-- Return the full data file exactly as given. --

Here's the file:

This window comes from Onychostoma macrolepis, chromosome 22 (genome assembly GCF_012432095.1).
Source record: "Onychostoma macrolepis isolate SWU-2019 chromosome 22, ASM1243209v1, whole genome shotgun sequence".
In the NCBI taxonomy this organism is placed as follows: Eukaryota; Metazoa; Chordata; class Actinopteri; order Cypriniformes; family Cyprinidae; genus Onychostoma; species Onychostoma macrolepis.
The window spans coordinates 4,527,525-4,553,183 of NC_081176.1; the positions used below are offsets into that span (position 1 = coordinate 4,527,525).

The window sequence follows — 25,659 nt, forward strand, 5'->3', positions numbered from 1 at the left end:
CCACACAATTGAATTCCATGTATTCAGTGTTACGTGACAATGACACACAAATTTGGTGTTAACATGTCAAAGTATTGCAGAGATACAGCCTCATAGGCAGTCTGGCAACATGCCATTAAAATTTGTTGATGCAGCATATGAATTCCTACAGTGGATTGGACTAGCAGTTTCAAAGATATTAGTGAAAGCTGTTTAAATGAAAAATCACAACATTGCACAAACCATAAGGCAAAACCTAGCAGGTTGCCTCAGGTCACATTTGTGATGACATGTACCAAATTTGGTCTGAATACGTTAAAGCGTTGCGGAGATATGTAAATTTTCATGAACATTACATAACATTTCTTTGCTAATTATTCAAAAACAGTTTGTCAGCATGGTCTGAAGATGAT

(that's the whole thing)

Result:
This window comes from Onychostoma macrolepis, chromosome 22 (genome assembly GCF_012432095.1).
Source record: "Onychostoma macrolepis isolate SWU-2019 chromosome 22, ASM1243209v1, whole genome shotgun sequence".
In the NCBI taxonomy this organism is placed as follows: Eukaryota; Metazoa; Chordata; class Actinopteri; order Cypriniformes; family Cyprinidae; genus Onychostoma; species Onychostoma macrolepis.
The window spans coordinates 4,527,525-4,553,183 of NC_081176.1; the positions used below are offsets into that span (position 1 = coordinate 4,527,525).

The window sequence follows — 25,659 nt, forward strand, 5'->3', positions numbered from 1 at the left end:
CCACACAATTGAATTCCATGTATTCAGTGTTACGTGACAATGACACACAAATTTGGTGTTAACATGTCAAAGTATTGCAGAGATACAGCCTCATAGGCAGTCTGGCAACATGCCATTAAAATTTGTTGATGCAGCATATGAATTCCTACAGTGGATTGGACTAGCAGTTTCAAAGATATTAGTGAAAGCTGTTTAAATGAAAAATCACAACATTGCACAAACCATAAGGCAAAACCTAGCAGGTTGCCTCAGGTCACATTTGTGATGACATGTACCAAATTTGGTCTGAATACGTTAAAGCGTTGCGGAGATATGTAAATTTTCATGAACATTACATAACATTTCTTTGCTAATTATTCAAAAACAGTTTGTCAGCATGGTCTGAAGATGAT